The main benefit of Verlander's low strikeout total was his ability to get through the first six innings on a relatively low pitch count. That left him with plenty of stamina to close out the game.

After spending most of the start throwing fastballs in the mid-90s, Verlander took it to another level when faced with late-inning situations. He reached back and added velocity to his pitches -- topping out at 101 mph, according to the radar gun at Rogers Centre.

"I was still trying to make my pitches, but I really went into another gear in the seventh," Verlander said. "Thankfully, I had established a pretty good rhythm early in the game with slowing myself down that I was able to continue to throw strikes that way."

Verlander appeared well on his way to perfection through the first seven innings of the game. He retired the first 22 batters he faced before Arencibia stepped to the plate.

Arencibia nearly recorded Toronto's first hit by ripping a fastball down the third-base line that just missed landing in fair territory. The battle continued for 12 pitches before Arencibia watched an outside fastball go by.

imperfect pitch
The pitch-by-pitch breakdown of J.P. Arencibia's eighth-inning at-bat.
No. Speed Pitch Result
1 99 Fastball (Two-seam) Foul
2 87 Changeup Foul
3 99 Fastball (Four-seam) Foul
4 82 Curveball Ball
5 80 Curveball Ball
6 87 Slider Foul
7 86 Changeup Foul
8 101 Fastball (Four-seam) Foul
9 87 Slider Foul
10 88 Slider Ball
11 100 Fastball (Four-seam) Foul
12 100 Fastball (Two-seam) Ball

Home-plate umpire Jerry Meals called it a ball, and the bid for a perfect game came to an end. The pitch missed by only a couple of inches, but Verlander wasn't about to complain about the call.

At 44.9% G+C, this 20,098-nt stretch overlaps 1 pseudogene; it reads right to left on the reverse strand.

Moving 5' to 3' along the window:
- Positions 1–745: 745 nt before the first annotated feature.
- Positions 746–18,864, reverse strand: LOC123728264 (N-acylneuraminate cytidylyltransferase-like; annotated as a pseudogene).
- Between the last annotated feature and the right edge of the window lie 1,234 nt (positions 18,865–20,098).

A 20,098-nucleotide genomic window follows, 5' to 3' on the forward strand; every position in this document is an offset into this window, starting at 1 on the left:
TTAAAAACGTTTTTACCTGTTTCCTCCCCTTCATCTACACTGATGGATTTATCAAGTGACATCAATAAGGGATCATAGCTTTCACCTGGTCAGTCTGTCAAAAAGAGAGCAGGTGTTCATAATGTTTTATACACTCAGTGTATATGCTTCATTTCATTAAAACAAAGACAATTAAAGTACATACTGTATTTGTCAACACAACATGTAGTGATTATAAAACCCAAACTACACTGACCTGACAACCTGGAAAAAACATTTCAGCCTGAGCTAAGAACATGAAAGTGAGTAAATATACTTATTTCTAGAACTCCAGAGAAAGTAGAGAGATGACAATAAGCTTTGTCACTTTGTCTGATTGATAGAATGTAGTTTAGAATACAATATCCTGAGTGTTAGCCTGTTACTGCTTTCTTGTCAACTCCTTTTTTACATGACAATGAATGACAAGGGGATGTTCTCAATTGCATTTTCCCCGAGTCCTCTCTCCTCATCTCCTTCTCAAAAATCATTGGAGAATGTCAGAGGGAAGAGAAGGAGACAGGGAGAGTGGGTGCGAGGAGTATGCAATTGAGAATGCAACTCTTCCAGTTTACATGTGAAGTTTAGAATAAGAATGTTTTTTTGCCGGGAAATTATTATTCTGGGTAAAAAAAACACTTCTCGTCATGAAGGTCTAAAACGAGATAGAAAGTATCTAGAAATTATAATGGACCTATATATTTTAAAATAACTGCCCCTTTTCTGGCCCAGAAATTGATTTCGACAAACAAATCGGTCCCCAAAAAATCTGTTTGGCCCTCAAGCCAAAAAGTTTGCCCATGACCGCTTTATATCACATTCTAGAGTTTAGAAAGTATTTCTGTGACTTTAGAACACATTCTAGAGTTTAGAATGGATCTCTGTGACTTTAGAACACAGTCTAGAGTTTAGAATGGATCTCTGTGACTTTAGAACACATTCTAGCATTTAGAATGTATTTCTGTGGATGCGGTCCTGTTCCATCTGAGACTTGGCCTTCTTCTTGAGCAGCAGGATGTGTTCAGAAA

"It was a ball, and that was my thought," said Verlander, who called his girlfriend, Emily, immediately after the game. "I sometimes get pretty emotional out there on the mound, especially if I think a ball is close or whatnot. I can't help it; It's just my nature.

"But that one, right out of my fingertips, I knew it was just a hair outside, and it was. It was a ball, and you've got to give [credit] -- he called it a ball, and it was."

Verlander quickly refocused and got Edwin Encarnacion to ground into an inning-ending double play.

Verlander went on to post a perfect ninth inning to become just the seventh pitcher since 1954 to record a no-hitter while facing the minimum. The last pitcher to accomplish the feat was Tampa Bay's Matt Garza last season.

"The story of the day was Justin Verlander," said Blue Jays manager John Farrell, whose team was no-hit for the fourth time in club history. "Three offspeed pitches for strikes, with a fastball up to 100 mph. Just a dominating performance against us.

"The number of quick outs early in the game allowed him to keep the pitch count well in check, and he seemed to only gain strength as the game went on."

Detroit's offense provided Verlander with a lot of breathing room early in the game. The Tigers scored three runs in the third inning in an unconventional fashion off left-hander Ricky Romero.

Toronto's No. 1 starter allowed two walks, two hits, a hit batsman, a balk and a wild pitch en route to a three-run inning for the Tigers.

Detroit added three more insurance runs the following frame on home runs by Jhonny Peralta and Avila. That chased Romero from the game after surrendering all six runs on five hits and two walks.

That was more than enough offense for Verlander, who was untouchable the entire afternoon.

"That's as good as it gets," Tigers manager Jim Leyland said. "He just missed by inches of being perfect, and it was a ball, obviously.

"It really doesn't get any better than that. That's just great stuff. ... He was totally in control from the start. Like I said, almost perfect."